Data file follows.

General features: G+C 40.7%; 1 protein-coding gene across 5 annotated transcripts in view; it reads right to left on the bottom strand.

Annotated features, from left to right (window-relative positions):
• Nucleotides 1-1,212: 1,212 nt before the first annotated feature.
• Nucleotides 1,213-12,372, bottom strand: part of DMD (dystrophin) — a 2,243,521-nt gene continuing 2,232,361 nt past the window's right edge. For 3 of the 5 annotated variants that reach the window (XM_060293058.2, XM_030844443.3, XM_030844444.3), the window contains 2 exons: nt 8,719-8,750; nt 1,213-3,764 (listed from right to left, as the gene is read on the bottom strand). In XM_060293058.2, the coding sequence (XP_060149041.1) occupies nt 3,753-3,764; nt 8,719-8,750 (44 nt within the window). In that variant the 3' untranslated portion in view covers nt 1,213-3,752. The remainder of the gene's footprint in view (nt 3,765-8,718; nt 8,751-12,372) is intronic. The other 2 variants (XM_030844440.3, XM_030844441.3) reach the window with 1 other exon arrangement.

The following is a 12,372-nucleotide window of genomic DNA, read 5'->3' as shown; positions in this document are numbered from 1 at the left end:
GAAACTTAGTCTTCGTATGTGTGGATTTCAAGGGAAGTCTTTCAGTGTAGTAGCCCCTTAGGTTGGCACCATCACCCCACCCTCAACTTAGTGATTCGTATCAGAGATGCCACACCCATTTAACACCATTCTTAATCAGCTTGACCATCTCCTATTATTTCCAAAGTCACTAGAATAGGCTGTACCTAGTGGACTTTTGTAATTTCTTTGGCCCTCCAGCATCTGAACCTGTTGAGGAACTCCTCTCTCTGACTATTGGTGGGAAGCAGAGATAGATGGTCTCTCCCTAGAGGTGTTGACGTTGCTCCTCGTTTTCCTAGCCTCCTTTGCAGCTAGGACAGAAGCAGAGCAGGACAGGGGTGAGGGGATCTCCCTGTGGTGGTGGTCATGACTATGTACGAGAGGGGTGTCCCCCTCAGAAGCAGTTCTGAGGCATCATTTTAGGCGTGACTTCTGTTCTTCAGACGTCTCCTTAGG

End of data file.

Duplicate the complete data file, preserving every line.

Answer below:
General features: G+C 40.7%; 1 protein-coding gene across 5 annotated transcripts in view; it reads right to left on the bottom strand.

Annotated features, from left to right (window-relative positions):
• Nucleotides 1-1,212: 1,212 nt before the first annotated feature.
• Nucleotides 1,213-12,372, bottom strand: part of DMD (dystrophin) — a 2,243,521-nt gene continuing 2,232,361 nt past the window's right edge. For 3 of the 5 annotated variants that reach the window (XM_060293058.2, XM_030844443.3, XM_030844444.3), the window contains 2 exons: nt 8,719-8,750; nt 1,213-3,764 (listed from right to left, as the gene is read on the bottom strand). In XM_060293058.2, the coding sequence (XP_060149041.1) occupies nt 3,753-3,764; nt 8,719-8,750 (44 nt within the window). In that variant the 3' untranslated portion in view covers nt 1,213-3,752. The remainder of the gene's footprint in view (nt 3,765-8,718; nt 8,751-12,372) is intronic. The other 2 variants (XM_030844440.3, XM_030844441.3) reach the window with 1 other exon arrangement.

The following is a 12,372-nucleotide window of genomic DNA, read 5'->3' as shown; positions in this document are numbered from 1 at the left end:
GAAACTTAGTCTTCGTATGTGTGGATTTCAAGGGAAGTCTTTCAGTGTAGTAGCCCCTTAGGTTGGCACCATCACCCCACCCTCAACTTAGTGATTCGTATCAGAGATGCCACACCCATTTAACACCATTCTTAATCAGCTTGACCATCTCCTATTATTTCCAAAGTCACTAGAATAGGCTGTACCTAGTGGACTTTTGTAATTTCTTTGGCCCTCCAGCATCTGAACCTGTTGAGGAACTCCTCTCTCTGACTATTGGTGGGAAGCAGAGATAGATGGTCTCTCCCTAGAGGTGTTGACGTTGCTCCTCGTTTTCCTAGCCTCCTTTGCAGCTAGGACAGAAGCAGAGCAGGACAGGGGTGAGGGGATCTCCCTGTGGTGGTGGTCATGACTATGTACGAGAGGGGTGTCCCCCTCAGAAGCAGTTCTGAGGCATCATTTTAGGCGTGACTTCTGTTCTTCAGACGTCTCCTTAGG